I'd be wary. If you can tolerate the whole 'processed in the same facility' thing, which is sounds like you can, I'd still be concerned, primarily because the testing itself seems to be an issue.

A while back I saw an article aimed at manufacturers who are thinking of using barley malt, and it said this:
"It is a bit tricky to accurately test for barley hordein in food. One assay, the sandwich omega-gliadin ELISA, severely underestimates gluten from barley, having a cross-reactivity of only 4 to 8%. Another assay, the sandwich R5 ELISA, overestimates gluten from barley by a factor of 2.

When it comes to testing for gluten in a highly hydrolyzed product, such as barley malt, the test that usually overestimates barley contamination (i.e., the sandwich R5 ELISA) may now underestimate it. There is an assay available for testing hydrolyzed ingredients–the competitive R5 ELISA—but the unit of measure for this assay is gluten peptides versus gluten. Unfortunately, it is somewhat difficult to evaluate peptide concentration in terms of parts per million of gluten."
( barley malt in gluten-free foods )

With the mention that the competitive R5 ELISA is difficult to evaluate in terms of ppm, that makes me think that the Swedish study likely didn't use this test, which would make it less accurate (Did you know what test they used, by any chance?).

If I understand things correctly, it just doesn't seem like the tests are up to the standards that would be useful for celiacs, at least when it comes to barley.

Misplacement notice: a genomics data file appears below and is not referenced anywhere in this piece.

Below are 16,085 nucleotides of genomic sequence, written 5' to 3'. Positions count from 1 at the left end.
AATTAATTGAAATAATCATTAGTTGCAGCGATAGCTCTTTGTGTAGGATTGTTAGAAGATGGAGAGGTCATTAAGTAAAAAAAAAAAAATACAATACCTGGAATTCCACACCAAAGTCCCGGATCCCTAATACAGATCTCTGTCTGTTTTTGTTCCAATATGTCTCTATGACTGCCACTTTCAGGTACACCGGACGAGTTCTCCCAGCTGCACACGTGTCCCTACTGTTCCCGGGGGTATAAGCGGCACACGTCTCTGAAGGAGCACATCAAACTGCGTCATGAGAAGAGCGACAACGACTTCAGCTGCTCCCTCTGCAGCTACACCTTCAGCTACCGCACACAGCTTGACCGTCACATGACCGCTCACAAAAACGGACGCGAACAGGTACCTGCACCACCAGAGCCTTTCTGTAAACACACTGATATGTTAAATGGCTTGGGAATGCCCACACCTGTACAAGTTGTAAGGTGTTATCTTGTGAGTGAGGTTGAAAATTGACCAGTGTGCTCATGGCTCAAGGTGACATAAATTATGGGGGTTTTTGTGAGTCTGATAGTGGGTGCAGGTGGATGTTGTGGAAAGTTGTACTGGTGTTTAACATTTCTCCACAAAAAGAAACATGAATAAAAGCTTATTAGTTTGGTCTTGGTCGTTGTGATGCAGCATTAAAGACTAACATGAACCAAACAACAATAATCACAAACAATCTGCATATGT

Is there any beer that's not gluten free but uses wheat or rye instead of barley? (Yes, I'm woefully beer-ignorant.) I believe the tests are more accurate for these two grains, so perhaps they might be a better place to start looking than with the problematic barley?
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T.H.

Gluten free since August 10, 2009.
21 years with undiagnosed Celiac Disease

23 years with undiagnosed sulfite sensitivity

25 years with undiagnosed mast cell activation disorder (MCAD) 

 

Daughter: celiac and MCAD positive

Son: gluten intolerant
Father, brother: celiac positive


#5 killernj13

 
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Posted 09 August 2011 - 06:04 AM

I have had that Spanish Beer that claims to be less than 20 PPM's while being barly based and I have felt sick both times.
Conversely, I have been drinking Mike's Lemonade all summer and have felt fine. They have started putting gluten free on two on their light products with the familiar claim that the gluten is removed in the processing.

So this is a tough one to make a decision on.
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#6 RL2011

 
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Posted 09 August 2011 - 06:20 AM

Great information!


Thank you.
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Richard

#7 fallout1

 
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Posted 09 August 2011 - 07:41 AM

I'd be wary. If you can tolerate the whole 'processed in the same facility' thing, which is sounds like you can, I'd still be concerned, primarily because the testing itself seems to be an issue.

A while back I saw an article aimed at manufacturers who are thinking of using barley malt, and it said this:
"It is a bit tricky to accurately test for barley hordein in food. One assay, the sandwich omega-gliadin ELISA, severely underestimates gluten from barley, having a cross-reactivity of only 4 to 8%. Another assay, the sandwich R5 ELISA, overestimates gluten from barley by a factor of 2.